So that’s where we are. It’s an emergency-only option, for the rest of the year. Next year, they’ll need to keep it as an emergency option or come up with something else in order to ensure there won’t be another Rams-Saints.

15 responses to “Jerry Jones’ assessment of pass interference replay review: “Be careful what you wish for”

  1. I agree with Jerry sort of! It should be for an egregious call, something everybody sees is the wrong call made on the field.

    I like the approach the AAF used with their Shy Judge. It should not be left to a coach’s challenge.

  2. The troubling thing about replays with interference isn’t the high bar, but how arbitrarily Riveron/The NFL could deviate from that high bar at any time. There are games in which it feels as if the league favors one team over the other, and it seems like only a matter of time before a favored team receives a replay overturn that doesn’t meet this high bar.

  3. This shouldn’t be complicated. If a call is wrong, and it gets challenged, fix it. Coaches’ challenges are already limited to two, all this hand-wringing over having too many challenges is ridiculous. Replay and challenges are two very different things, people need to quit limping both of them together.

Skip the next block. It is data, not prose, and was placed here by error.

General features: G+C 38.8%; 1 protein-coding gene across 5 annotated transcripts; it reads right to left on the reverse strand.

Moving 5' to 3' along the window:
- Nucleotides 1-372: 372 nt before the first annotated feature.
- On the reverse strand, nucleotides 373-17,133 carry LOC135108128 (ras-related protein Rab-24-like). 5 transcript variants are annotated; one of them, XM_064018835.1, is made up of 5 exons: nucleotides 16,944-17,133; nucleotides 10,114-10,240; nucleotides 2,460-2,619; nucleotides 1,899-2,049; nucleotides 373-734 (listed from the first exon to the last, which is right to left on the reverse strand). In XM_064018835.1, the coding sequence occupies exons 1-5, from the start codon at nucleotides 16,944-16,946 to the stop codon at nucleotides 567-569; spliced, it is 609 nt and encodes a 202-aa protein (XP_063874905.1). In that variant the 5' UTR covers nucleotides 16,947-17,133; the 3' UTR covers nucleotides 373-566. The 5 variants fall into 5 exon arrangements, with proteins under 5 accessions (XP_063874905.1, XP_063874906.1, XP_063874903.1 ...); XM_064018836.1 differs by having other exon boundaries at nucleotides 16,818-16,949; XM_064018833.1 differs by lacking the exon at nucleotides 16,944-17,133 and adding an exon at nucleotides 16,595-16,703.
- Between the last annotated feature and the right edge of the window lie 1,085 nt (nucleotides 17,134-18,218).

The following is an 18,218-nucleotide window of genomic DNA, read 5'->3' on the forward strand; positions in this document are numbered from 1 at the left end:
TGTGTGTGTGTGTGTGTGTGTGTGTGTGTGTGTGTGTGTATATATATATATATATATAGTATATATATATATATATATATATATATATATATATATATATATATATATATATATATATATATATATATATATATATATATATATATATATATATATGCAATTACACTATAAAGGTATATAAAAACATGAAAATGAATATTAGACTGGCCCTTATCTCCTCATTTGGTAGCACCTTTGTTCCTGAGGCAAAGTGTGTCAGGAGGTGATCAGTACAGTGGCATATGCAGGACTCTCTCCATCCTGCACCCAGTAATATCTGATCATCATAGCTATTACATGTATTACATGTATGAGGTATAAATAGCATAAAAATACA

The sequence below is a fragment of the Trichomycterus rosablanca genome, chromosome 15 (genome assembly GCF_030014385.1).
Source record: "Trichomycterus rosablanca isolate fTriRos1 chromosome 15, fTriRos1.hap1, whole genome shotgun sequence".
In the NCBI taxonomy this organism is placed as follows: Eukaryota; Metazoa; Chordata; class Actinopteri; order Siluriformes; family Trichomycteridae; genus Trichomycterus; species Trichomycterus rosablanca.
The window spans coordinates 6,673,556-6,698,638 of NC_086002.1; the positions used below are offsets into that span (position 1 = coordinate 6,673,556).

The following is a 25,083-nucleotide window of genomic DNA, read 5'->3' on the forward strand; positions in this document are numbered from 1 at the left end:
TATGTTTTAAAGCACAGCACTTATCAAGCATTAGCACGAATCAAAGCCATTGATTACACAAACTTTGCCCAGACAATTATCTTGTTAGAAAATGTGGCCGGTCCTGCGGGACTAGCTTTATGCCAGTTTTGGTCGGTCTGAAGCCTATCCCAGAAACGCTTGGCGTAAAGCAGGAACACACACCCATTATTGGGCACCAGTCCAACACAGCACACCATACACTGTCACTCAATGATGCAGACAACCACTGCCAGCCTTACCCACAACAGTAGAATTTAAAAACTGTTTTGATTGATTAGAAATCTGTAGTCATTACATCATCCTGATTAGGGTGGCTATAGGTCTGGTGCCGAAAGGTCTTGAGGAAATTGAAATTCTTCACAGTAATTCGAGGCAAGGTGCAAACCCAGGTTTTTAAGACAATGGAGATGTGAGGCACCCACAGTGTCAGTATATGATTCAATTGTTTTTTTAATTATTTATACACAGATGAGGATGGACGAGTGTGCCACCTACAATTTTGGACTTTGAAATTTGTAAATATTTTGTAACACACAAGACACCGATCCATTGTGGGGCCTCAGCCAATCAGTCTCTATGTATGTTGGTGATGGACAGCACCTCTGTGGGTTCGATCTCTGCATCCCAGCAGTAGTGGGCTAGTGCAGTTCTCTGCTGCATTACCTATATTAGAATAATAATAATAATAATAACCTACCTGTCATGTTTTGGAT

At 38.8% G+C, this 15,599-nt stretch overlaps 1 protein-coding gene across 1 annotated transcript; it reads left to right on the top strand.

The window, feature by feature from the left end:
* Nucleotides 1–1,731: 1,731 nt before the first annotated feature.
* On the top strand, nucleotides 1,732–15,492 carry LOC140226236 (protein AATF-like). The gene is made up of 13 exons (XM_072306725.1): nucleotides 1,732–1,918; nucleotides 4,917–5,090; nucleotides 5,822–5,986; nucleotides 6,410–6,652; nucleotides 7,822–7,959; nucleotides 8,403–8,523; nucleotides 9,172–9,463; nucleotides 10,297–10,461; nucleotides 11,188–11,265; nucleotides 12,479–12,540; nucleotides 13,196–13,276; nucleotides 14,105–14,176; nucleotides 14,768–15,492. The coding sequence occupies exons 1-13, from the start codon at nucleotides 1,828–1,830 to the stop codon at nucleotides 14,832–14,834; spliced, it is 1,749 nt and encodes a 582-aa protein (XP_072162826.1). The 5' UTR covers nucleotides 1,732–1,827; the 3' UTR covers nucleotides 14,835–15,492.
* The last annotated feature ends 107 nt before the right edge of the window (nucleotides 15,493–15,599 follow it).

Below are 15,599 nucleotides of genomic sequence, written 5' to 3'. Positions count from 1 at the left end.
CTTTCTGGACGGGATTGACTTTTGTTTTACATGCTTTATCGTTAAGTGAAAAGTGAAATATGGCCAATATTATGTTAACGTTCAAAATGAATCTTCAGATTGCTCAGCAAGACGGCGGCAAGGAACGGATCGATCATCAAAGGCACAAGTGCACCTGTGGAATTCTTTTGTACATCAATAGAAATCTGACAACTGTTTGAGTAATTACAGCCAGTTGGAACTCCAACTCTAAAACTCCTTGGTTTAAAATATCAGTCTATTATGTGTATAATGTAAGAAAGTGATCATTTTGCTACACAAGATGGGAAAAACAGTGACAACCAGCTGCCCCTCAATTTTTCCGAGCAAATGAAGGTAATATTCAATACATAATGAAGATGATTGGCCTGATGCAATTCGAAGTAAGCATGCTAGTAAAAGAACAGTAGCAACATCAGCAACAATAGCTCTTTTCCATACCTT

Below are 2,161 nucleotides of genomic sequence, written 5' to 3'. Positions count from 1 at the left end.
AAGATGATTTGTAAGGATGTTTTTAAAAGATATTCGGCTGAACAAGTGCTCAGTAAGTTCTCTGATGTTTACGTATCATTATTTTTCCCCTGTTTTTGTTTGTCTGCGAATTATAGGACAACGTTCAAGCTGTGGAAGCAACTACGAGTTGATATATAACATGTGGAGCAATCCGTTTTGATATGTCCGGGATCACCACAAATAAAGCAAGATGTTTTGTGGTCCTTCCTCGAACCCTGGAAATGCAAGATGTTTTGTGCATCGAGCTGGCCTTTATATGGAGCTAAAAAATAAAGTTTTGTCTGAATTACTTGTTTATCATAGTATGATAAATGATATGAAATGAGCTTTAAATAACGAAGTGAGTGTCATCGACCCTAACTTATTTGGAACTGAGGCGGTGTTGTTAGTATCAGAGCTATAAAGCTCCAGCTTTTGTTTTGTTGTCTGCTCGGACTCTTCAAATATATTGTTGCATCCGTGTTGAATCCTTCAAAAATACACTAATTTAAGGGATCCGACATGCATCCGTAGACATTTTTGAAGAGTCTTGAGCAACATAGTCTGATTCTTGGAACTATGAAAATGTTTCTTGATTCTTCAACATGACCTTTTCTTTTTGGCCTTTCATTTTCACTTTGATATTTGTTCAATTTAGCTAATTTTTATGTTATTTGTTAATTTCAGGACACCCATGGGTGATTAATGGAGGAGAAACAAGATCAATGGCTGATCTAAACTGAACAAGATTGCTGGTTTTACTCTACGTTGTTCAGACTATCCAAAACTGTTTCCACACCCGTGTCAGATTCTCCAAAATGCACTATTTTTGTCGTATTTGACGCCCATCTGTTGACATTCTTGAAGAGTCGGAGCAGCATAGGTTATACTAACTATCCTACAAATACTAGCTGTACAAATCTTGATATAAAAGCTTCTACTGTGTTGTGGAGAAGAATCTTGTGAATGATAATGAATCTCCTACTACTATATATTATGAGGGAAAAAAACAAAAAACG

4. I need to call an ambulance and check into the emergency room ASAP, as I find myself agreeing with everything Jerry said here.

  5. The pass interference replay is exactly what normally happnes.
    Fans clamour for a new rule, it gets implemented, fans then hate what they asked for.
    Shocker.

  6. “Emergency only” situation is if your the Saints and in the NFC championship again and we don’t want to hear your whining again. Otherwise it stands as called.